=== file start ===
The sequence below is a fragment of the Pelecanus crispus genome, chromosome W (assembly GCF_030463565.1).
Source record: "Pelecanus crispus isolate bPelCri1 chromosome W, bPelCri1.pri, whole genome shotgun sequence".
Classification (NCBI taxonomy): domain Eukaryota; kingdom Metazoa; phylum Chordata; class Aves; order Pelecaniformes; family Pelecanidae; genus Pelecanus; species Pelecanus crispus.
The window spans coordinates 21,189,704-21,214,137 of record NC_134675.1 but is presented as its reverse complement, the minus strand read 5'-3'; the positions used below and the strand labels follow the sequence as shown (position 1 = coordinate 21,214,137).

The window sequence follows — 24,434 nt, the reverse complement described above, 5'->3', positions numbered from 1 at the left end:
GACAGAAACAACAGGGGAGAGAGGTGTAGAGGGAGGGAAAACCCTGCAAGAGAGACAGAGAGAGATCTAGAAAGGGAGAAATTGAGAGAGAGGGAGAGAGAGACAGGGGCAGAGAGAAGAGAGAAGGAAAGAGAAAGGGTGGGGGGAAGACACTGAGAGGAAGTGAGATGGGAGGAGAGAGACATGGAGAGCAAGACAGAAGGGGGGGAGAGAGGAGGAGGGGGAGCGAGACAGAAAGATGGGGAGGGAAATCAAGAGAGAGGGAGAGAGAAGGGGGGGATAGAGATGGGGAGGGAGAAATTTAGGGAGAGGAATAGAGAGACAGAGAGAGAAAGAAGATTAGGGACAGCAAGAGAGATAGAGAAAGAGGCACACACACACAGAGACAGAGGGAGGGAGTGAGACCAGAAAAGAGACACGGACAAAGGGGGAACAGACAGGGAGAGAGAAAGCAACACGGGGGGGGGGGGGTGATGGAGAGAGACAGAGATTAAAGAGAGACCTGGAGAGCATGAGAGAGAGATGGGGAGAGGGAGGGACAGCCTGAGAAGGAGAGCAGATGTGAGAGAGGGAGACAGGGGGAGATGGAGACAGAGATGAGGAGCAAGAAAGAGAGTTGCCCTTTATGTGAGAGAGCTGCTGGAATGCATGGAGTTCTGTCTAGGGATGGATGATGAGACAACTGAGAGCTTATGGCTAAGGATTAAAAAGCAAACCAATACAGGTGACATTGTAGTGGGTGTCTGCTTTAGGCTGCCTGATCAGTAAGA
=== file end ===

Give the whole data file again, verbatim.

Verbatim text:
The sequence below is a fragment of the Pelecanus crispus genome, chromosome W (assembly GCF_030463565.1).
Source record: "Pelecanus crispus isolate bPelCri1 chromosome W, bPelCri1.pri, whole genome shotgun sequence".
Classification (NCBI taxonomy): domain Eukaryota; kingdom Metazoa; phylum Chordata; class Aves; order Pelecaniformes; family Pelecanidae; genus Pelecanus; species Pelecanus crispus.
The window spans coordinates 21,189,704-21,214,137 of record NC_134675.1 but is presented as its reverse complement, the minus strand read 5'-3'; the positions used below and the strand labels follow the sequence as shown (position 1 = coordinate 21,214,137).

The window sequence follows — 24,434 nt, the reverse complement described above, 5'->3', positions numbered from 1 at the left end:
GACAGAAACAACAGGGGAGAGAGGTGTAGAGGGAGGGAAAACCCTGCAAGAGAGACAGAGAGAGATCTAGAAAGGGAGAAATTGAGAGAGAGGGAGAGAGAGACAGGGGCAGAGAGAAGAGAGAAGGAAAGAGAAAGGGTGGGGGGAAGACACTGAGAGGAAGTGAGATGGGAGGAGAGAGACATGGAGAGCAAGACAGAAGGGGGGGAGAGAGGAGGAGGGGGAGCGAGACAGAAAGATGGGGAGGGAAATCAAGAGAGAGGGAGAGAGAAGGGGGGGATAGAGATGGGGAGGGAGAAATTTAGGGAGAGGAATAGAGAGACAGAGAGAGAAAGAAGATTAGGGACAGCAAGAGAGATAGAGAAAGAGGCACACACACACAGAGACAGAGGGAGGGAGTGAGACCAGAAAAGAGACACGGACAAAGGGGGAACAGACAGGGAGAGAGAAAGCAACACGGGGGGGGGGGGGTGATGGAGAGAGACAGAGATTAAAGAGAGACCTGGAGAGCATGAGAGAGAGATGGGGAGAGGGAGGGACAGCCTGAGAAGGAGAGCAGATGTGAGAGAGGGAGACAGGGGGAGATGGAGACAGAGATGAGGAGCAAGAAAGAGAGTTGCCCTTTATGTGAGAGAGCTGCTGGAATGCATGGAGTTCTGTCTAGGGATGGATGATGAGACAACTGAGAGCTTATGGCTAAGGATTAAAAAGCAAACCAATACAGGTGACATTGTAGTGGGTGTCTGCTTTAGGCTGCCTGATCAGTAAGA